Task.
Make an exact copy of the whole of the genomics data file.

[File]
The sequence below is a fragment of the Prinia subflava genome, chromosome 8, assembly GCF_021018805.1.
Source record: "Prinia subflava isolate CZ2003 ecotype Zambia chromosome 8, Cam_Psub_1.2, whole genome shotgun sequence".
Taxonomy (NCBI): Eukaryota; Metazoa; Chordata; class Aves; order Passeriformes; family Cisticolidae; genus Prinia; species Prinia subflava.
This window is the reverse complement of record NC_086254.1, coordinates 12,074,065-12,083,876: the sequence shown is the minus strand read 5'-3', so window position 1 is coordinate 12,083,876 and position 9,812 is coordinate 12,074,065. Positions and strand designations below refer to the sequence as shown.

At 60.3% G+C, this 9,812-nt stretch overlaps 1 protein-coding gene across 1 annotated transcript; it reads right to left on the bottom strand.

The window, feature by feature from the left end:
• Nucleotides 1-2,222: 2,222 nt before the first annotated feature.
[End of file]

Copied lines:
The sequence below is a fragment of the Prinia subflava genome, chromosome 8, assembly GCF_021018805.1.
Source record: "Prinia subflava isolate CZ2003 ecotype Zambia chromosome 8, Cam_Psub_1.2, whole genome shotgun sequence".
Taxonomy (NCBI): Eukaryota; Metazoa; Chordata; class Aves; order Passeriformes; family Cisticolidae; genus Prinia; species Prinia subflava.
This window is the reverse complement of record NC_086254.1, coordinates 12,074,065-12,083,876: the sequence shown is the minus strand read 5'-3', so window position 1 is coordinate 12,083,876 and position 9,812 is coordinate 12,074,065. Positions and strand designations below refer to the sequence as shown.

At 60.3% G+C, this 9,812-nt stretch overlaps 1 protein-coding gene across 1 annotated transcript; it reads right to left on the bottom strand.

The window, feature by feature from the left end:
• Nucleotides 1-2,222: 2,222 nt before the first annotated feature.